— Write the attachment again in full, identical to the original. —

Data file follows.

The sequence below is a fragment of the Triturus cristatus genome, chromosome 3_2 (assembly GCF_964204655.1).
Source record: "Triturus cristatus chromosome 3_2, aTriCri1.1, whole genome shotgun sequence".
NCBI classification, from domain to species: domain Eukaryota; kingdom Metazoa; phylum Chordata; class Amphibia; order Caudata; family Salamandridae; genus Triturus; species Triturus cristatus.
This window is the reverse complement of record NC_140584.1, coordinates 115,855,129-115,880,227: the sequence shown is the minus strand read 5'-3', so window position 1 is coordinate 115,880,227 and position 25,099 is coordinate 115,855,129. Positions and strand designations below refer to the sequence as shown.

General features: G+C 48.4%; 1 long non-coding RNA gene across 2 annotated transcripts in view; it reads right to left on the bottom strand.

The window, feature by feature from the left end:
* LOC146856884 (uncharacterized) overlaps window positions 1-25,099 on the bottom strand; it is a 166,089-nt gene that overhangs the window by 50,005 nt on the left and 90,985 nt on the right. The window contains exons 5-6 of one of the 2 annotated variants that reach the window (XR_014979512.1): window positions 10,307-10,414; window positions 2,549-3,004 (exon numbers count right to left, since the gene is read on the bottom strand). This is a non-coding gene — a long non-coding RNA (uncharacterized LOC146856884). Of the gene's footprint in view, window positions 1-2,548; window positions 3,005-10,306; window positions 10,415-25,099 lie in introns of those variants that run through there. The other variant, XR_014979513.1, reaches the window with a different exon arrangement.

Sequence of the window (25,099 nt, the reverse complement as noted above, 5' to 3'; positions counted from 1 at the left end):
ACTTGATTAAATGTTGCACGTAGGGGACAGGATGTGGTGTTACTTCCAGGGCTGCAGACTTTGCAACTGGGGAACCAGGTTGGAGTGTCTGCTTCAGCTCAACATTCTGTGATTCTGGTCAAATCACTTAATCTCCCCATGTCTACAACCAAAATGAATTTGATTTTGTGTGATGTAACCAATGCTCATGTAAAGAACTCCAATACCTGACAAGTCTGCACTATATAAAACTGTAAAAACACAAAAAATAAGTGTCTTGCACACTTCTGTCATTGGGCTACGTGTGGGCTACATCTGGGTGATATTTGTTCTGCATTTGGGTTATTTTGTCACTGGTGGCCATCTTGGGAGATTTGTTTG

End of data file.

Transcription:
The sequence below is a fragment of the Triturus cristatus genome, chromosome 3_2 (assembly GCF_964204655.1).
Source record: "Triturus cristatus chromosome 3_2, aTriCri1.1, whole genome shotgun sequence".
NCBI classification, from domain to species: domain Eukaryota; kingdom Metazoa; phylum Chordata; class Amphibia; order Caudata; family Salamandridae; genus Triturus; species Triturus cristatus.
This window is the reverse complement of record NC_140584.1, coordinates 115,855,129-115,880,227: the sequence shown is the minus strand read 5'-3', so window position 1 is coordinate 115,880,227 and position 25,099 is coordinate 115,855,129. Positions and strand designations below refer to the sequence as shown.

General features: G+C 48.4%; 1 long non-coding RNA gene across 2 annotated transcripts in view; it reads right to left on the bottom strand.

The window, feature by feature from the left end:
* LOC146856884 (uncharacterized) overlaps window positions 1-25,099 on the bottom strand; it is a 166,089-nt gene that overhangs the window by 50,005 nt on the left and 90,985 nt on the right. The window contains exons 5-6 of one of the 2 annotated variants that reach the window (XR_014979512.1): window positions 10,307-10,414; window positions 2,549-3,004 (exon numbers count right to left, since the gene is read on the bottom strand). This is a non-coding gene — a long non-coding RNA (uncharacterized LOC146856884). Of the gene's footprint in view, window positions 1-2,548; window positions 3,005-10,306; window positions 10,415-25,099 lie in introns of those variants that run through there. The other variant, XR_014979513.1, reaches the window with a different exon arrangement.

Sequence of the window (25,099 nt, the reverse complement as noted above, 5' to 3'; positions counted from 1 at the left end):
ACTTGATTAAATGTTGCACGTAGGGGACAGGATGTGGTGTTACTTCCAGGGCTGCAGACTTTGCAACTGGGGAACCAGGTTGGAGTGTCTGCTTCAGCTCAACATTCTGTGATTCTGGTCAAATCACTTAATCTCCCCATGTCTACAACCAAAATGAATTTGATTTTGTGTGATGTAACCAATGCTCATGTAAAGAACTCCAATACCTGACAAGTCTGCACTATATAAAACTGTAAAAACACAAAAAATAAGTGTCTTGCACACTTCTGTCATTGGGCTACGTGTGGGCTACATCTGGGTGATATTTGTTCTGCATTTGGGTTATTTTGTCACTGGTGGCCATCTTGGGAGATTTGTTTG